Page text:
Infrared shooting

Discussion in 'Beyond the Basics' started by tataencu, Jun 17, 2007.

  1. tataencu

    tataencu TPF Noob!

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    I have never tried shooting in infrared but I would certainly like to...
    So i have a question...

    I own a Sony DSC-H2. If I will buy an infrared filter will I be able to shoot in infrared or the sensor on the H2 isn't capturing the infrared spectrum?

    George.
     
  2. Garbz

    Garbz No longer a newbie, moving up!

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    No sensors capture infrared spectrum. They have a low-pass filter infront of them to remove infrared. That said often you can get some through regardless. A simple test is to photograph a TV remote while pushing a button. You should see the transmitter lightup slightly. The trick then is buying a filter which kills more visible light than the infrared kills infrared. Using a non-exposed developed negative may not work, a Hoya IR filter probably will but comes with added price.
     
  3. shorty6049

    shorty6049 TPF Noob!

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    it should work , most digital cameras can capture the near-infrared light, it just might mean keeping the shutter open longer
     
  4. osirus

    osirus TPF Noob!

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    Before you go out and buy a filter,
    may i suggest what i tried today?
    make your own IR filter, takes 10 mins.
    Not as good as the ones you buy.. but its free and easy.. and a good way to see if youwill enjoy it before spending $$ on a filter you may not use.
    worked 100 times better thatn i thought it was going too.


    and heres my first test pic with it today (shot from in my kitchen, through the door)
    [​IMG]



    what you will need

    carboard (like a shoe box), tape, old film negitives


    Take a piece of cardboard
    make a tube that fits around your lens
    cut a circle piece that fits on the end
    cut off the end of a strip of film negs, (where its all black)
    double layer it
    cut a hole in the piece across the end of the tube that fits the negitives.
    tape them on
    presto

    i didnt go the cardboard route
    i used a macro section to one of them fisheye adapters
    removed the glass
    cut the negitives to fit in there

    [​IMG]


    had a light leak in these pics. (used paper and scotch tape instead of duct tape at first, but light still got through)
    havent had a chance to try it after i think i fixed it

    [​IMG]

    [​IMG]

    [​IMG]
     
  5. BernieSC

    BernieSC TPF Noob!

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    Nice shots osirus. You got the infared look for sure. I love infared theres no other look like it. I have tried the ilford spx 200 simulated infared and its ok, but nothing gets that look like true infared film.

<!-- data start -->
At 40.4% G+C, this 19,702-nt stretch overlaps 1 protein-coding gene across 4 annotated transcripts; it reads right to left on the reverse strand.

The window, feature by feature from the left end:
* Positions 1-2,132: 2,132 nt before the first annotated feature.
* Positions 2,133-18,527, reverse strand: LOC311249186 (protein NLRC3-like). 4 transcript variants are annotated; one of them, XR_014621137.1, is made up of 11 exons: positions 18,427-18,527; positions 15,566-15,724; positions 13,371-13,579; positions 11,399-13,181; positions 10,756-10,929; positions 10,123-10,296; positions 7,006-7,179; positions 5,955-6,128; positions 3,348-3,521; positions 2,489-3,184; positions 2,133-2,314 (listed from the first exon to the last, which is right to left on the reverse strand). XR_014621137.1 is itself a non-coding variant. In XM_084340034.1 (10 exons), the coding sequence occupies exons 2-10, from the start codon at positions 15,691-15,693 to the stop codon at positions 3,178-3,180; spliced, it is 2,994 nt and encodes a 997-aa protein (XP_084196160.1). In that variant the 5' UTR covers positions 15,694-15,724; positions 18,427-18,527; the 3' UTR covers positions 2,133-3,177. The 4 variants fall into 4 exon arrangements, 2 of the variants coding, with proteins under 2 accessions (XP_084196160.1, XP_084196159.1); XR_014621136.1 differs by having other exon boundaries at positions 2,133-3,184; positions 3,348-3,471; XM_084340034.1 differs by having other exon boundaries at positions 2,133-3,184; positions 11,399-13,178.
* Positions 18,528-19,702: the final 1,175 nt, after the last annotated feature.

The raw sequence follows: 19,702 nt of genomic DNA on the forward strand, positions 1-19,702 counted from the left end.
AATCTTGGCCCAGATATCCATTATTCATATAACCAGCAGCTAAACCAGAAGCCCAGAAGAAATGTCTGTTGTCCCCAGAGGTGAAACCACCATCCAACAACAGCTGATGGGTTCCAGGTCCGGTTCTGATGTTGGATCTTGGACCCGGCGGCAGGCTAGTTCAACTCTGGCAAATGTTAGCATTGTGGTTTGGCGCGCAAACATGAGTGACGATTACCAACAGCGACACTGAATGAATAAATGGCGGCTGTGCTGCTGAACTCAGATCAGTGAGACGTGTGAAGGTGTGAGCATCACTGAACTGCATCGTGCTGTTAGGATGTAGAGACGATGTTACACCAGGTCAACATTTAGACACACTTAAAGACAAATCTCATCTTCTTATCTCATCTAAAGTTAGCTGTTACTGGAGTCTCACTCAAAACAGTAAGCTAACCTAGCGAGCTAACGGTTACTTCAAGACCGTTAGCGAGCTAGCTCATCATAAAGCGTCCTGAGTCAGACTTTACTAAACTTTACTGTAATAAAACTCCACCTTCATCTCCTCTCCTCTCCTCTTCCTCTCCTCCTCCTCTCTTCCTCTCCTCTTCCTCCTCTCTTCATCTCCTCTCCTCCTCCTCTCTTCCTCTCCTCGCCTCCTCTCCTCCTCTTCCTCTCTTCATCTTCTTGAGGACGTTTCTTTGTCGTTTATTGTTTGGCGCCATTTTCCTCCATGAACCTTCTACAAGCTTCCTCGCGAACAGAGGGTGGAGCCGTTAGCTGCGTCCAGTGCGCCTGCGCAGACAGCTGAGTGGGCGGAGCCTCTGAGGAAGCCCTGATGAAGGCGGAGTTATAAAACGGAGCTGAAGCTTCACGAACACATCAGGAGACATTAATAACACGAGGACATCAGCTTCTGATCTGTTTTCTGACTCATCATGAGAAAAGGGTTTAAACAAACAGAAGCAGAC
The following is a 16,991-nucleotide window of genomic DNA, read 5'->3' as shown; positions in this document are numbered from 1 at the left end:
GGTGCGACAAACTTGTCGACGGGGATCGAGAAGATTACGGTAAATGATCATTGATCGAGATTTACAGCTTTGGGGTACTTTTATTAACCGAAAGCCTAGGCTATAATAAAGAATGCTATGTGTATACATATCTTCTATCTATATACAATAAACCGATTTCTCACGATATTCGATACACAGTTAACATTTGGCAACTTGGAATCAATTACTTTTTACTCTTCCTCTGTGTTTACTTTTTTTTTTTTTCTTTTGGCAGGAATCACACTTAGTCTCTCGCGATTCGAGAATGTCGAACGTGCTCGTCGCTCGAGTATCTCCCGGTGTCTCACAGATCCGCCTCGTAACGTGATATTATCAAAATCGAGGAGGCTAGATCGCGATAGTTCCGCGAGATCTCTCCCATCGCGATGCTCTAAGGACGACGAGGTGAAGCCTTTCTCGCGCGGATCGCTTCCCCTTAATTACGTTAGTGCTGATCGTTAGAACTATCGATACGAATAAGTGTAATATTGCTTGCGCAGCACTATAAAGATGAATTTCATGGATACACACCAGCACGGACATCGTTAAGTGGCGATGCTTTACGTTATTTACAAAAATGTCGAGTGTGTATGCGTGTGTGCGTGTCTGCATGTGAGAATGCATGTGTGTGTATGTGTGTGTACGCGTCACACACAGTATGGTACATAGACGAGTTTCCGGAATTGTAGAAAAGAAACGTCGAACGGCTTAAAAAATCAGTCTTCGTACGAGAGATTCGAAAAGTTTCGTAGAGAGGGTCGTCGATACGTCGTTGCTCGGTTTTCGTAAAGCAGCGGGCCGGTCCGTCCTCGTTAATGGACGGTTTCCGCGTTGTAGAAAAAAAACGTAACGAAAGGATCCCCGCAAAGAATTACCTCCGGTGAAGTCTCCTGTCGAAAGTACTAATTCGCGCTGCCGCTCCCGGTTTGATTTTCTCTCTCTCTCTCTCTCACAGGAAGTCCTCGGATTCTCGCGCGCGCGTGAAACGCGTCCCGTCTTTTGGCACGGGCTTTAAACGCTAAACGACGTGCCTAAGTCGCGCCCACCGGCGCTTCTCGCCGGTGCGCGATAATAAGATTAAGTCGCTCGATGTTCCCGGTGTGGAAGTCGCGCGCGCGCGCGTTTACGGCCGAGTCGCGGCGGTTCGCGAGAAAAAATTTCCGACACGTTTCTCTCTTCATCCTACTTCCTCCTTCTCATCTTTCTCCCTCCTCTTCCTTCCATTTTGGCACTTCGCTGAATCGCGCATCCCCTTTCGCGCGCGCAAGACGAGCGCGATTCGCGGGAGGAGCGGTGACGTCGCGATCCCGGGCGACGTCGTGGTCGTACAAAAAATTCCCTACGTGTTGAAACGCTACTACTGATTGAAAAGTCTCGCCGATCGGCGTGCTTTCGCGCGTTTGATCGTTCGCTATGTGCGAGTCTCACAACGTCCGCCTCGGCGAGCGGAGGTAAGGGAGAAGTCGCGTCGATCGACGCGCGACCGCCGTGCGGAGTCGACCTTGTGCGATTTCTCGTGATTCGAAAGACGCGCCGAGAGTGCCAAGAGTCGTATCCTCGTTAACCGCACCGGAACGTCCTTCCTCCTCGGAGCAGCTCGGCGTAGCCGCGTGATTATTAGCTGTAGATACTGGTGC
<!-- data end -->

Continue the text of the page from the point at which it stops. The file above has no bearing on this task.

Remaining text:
6. theusher

    theusher TPF Noob!

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  7. Mufasa

    Mufasa TPF Noob!

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    In terms of infrared photography the Nikon D50 is the way to go. It is cheap and fairly sensitive to infrared light. In broad daylight yu will be shooting like ISO1600 f/3.5 1/20, so you need a fair bit of light to enter the camera.

    I don't know about your camera but like Garbz said the TV remote test should do the trick in terms of seeing how good your camera is for IR.

    If you feel like spending a little bit of money there are places you can send cameras to and they will take of the IR blocking filter but this is expensive and can screw up normal Visible light pictures.
     
  8. burtharrris

    burtharrris TPF Noob!

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    Usher, that looks awesome. It almost looks like a fake landscape!
     
  9. rmh159

    rmh159 TPF Noob!

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    I have a D50 and could never get the remote trick to work. Not sure what the deal was but I've tried it countless times and never saw the light yet I know the cam gets IR shots.

    Like others mentioned the low-pass filter blocks IR light but not 100% of it (correct me if I'm wrong). So you can get IR shots with the right IR filter and a long enough exposure to soak up light. For me, it's usually around 4 seconds in midday sun.

    While we're all showing off our IR shots... here's a link to one of mine.
     
  10. ann

    ann No longer a newbie, moving up!

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    i use a nikon d100 with an wratten 89 filter, works like a charm
     

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